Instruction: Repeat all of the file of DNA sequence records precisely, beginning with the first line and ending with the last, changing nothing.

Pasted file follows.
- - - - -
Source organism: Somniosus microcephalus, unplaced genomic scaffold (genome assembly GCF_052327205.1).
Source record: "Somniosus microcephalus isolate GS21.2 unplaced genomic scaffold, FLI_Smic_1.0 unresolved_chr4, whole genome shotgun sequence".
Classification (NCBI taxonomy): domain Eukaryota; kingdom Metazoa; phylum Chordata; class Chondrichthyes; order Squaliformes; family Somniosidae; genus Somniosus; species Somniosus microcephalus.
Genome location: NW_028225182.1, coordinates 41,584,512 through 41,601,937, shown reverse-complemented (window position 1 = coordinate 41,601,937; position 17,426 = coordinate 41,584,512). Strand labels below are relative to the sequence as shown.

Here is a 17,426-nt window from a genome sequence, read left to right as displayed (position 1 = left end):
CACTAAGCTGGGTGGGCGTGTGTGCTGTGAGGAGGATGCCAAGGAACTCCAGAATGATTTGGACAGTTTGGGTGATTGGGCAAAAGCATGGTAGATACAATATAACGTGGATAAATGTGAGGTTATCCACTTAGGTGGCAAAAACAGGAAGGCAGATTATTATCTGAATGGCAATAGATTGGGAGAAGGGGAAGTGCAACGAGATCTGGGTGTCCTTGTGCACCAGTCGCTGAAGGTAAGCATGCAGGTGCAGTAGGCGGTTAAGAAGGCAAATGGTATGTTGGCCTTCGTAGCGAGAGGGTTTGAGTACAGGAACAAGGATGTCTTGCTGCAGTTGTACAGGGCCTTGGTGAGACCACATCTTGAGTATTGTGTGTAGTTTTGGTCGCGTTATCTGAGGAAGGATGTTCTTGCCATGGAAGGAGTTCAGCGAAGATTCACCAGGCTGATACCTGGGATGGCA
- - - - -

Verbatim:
Source organism: Somniosus microcephalus, unplaced genomic scaffold (genome assembly GCF_052327205.1).
Source record: "Somniosus microcephalus isolate GS21.2 unplaced genomic scaffold, FLI_Smic_1.0 unresolved_chr4, whole genome shotgun sequence".
Classification (NCBI taxonomy): domain Eukaryota; kingdom Metazoa; phylum Chordata; class Chondrichthyes; order Squaliformes; family Somniosidae; genus Somniosus; species Somniosus microcephalus.
Genome location: NW_028225182.1, coordinates 41,584,512 through 41,601,937, shown reverse-complemented (window position 1 = coordinate 41,601,937; position 17,426 = coordinate 41,584,512). Strand labels below are relative to the sequence as shown.

Here is a 17,426-nt window from a genome sequence, read left to right as displayed (position 1 = left end):
CACTAAGCTGGGTGGGCGTGTGTGCTGTGAGGAGGATGCCAAGGAACTCCAGAATGATTTGGACAGTTTGGGTGATTGGGCAAAAGCATGGTAGATACAATATAACGTGGATAAATGTGAGGTTATCCACTTAGGTGGCAAAAACAGGAAGGCAGATTATTATCTGAATGGCAATAGATTGGGAGAAGGGGAAGTGCAACGAGATCTGGGTGTCCTTGTGCACCAGTCGCTGAAGGTAAGCATGCAGGTGCAGTAGGCGGTTAAGAAGGCAAATGGTATGTTGGCCTTCGTAGCGAGAGGGTTTGAGTACAGGAACAAGGATGTCTTGCTGCAGTTGTACAGGGCCTTGGTGAGACCACATCTTGAGTATTGTGTGTAGTTTTGGTCGCGTTATCTGAGGAAGGATGTTCTTGCCATGGAAGGAGTTCAGCGAAGATTCACCAGGCTGATACCTGGGATGGCA